According to a new research, prediction of volcanic eruptions can be easier when the magma cools down. This was discovered from the study of crystals, collected from two volcanic eruptions of Mount Hood, which occurred 1,500 and 200 years ago - stored for about 100,000 years below the volcano. Crystals created during each volcanic eruption, provided clue to the history behind the eruptions, including temperatures.
From this method, scientists determined - based on the average recorded temperature of magma -1,380 degrees Fahrenheit is not enough to trigger a volcanic eruption. According to researchers, if the magma's temperature increased by 200 degrees Fahrenheit, it could initiate another eruption.
"This tells us that the standard state of magma for this system is that it can't be erupted. That means that having a magma that can erupt is a special condition. Our expectation is that there's a lot of volcanoes that behave this way," Live Science quoted Kari Cooper, professor of geology at the University of California.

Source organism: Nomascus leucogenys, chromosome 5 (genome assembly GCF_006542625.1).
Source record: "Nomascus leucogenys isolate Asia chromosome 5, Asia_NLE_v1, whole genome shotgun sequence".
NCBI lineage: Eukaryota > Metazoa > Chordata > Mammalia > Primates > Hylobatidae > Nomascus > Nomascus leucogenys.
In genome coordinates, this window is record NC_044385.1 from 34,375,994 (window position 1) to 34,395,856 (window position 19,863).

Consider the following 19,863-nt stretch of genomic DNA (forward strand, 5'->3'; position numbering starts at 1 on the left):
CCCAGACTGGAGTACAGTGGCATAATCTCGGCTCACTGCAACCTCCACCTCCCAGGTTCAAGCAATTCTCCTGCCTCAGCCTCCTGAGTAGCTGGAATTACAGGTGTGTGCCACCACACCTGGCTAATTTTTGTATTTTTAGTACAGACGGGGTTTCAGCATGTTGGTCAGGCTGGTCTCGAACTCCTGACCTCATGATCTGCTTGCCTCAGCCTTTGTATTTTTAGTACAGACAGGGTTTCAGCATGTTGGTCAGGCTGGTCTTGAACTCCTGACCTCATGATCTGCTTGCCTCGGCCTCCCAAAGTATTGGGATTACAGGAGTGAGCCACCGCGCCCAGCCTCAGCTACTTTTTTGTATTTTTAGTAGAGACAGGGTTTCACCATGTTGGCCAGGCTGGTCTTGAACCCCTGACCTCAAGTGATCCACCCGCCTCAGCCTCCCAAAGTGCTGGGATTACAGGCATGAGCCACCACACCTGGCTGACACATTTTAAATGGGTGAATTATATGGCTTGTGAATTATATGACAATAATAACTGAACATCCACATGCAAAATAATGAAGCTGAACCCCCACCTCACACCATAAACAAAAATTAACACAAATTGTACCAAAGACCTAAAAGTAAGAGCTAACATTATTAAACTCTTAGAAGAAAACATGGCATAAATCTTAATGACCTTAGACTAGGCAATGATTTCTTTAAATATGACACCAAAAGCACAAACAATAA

Mount Hood was formed by a subduction zone - a situation when a continental plate hits the second one below. As this crust is pushed to the ground, it heats up the rocks and melts it, leading to volcanic eruption.
Researchers believe that monitoring the movement of the magma can be useful in predicting the eruptions as well as the temperatures within the crust for most type of volcanoes.
"If you can see a body of magma that has a high amount of liquid, perhaps this magma is getting ready to erupt or at least has some potential to erupt. It wouldn't be a slam-dunk guarantee," Adam Kent, co-author of the study and professor of Geology at Oregon State University, added.
Researchers explain that when crystals make up over 50 percent of the magma, it becomes too solid to leak from earth's cracks. This prevents eruptions from occuring. With the use of seismic waves, scientist can possibly detect when the magma beneath the Mount Hood is liquid, which in turn can help in identifying a possible erupt.
The finding have been published in the Science Journal.
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